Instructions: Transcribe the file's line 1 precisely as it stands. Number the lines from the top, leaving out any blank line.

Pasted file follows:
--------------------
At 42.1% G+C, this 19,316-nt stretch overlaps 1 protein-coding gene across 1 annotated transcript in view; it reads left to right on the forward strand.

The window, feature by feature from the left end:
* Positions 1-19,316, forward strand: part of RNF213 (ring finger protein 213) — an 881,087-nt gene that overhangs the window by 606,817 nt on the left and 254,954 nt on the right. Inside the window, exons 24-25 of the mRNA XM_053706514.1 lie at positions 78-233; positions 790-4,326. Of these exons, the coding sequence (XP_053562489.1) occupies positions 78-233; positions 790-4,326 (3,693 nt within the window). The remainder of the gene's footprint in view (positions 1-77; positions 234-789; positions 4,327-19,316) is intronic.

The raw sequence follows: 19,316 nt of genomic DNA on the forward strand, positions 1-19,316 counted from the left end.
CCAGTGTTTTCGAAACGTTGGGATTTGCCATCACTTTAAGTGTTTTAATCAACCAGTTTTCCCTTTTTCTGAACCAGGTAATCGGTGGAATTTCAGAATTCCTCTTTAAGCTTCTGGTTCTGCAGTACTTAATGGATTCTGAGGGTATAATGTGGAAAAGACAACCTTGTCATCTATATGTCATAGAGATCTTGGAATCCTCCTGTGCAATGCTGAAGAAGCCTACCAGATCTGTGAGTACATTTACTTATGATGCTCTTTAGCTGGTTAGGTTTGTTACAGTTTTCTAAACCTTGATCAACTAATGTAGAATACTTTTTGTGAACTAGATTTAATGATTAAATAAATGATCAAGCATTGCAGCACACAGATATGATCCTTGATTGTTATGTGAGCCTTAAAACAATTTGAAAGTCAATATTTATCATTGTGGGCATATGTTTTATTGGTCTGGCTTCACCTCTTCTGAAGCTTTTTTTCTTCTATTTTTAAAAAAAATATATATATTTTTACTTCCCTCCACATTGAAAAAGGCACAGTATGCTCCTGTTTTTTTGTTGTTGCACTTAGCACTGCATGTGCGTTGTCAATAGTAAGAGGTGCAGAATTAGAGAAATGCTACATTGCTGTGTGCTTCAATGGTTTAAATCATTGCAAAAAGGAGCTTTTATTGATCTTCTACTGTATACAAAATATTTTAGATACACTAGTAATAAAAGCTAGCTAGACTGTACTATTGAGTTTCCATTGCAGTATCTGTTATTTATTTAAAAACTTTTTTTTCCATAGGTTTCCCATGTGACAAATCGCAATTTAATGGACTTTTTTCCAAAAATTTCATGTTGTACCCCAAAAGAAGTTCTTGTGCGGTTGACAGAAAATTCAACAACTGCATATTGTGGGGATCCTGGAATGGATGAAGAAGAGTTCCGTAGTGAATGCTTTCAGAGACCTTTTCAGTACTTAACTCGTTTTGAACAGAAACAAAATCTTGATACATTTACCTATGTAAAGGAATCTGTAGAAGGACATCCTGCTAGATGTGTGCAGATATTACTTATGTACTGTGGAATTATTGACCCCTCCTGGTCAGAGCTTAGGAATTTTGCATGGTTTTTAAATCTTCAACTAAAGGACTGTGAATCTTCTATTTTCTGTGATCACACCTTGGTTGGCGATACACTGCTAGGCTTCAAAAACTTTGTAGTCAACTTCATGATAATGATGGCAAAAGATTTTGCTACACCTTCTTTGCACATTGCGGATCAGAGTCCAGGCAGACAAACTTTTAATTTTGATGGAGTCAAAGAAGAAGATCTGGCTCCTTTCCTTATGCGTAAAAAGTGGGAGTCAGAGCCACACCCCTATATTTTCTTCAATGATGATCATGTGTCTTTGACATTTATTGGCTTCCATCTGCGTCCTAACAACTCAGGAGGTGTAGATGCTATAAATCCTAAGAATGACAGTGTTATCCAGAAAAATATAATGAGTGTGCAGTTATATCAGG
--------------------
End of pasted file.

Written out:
At 42.1% G+C, this 19,316-nt stretch overlaps 1 protein-coding gene across 1 annotated transcript in view; it reads left to right on the forward strand.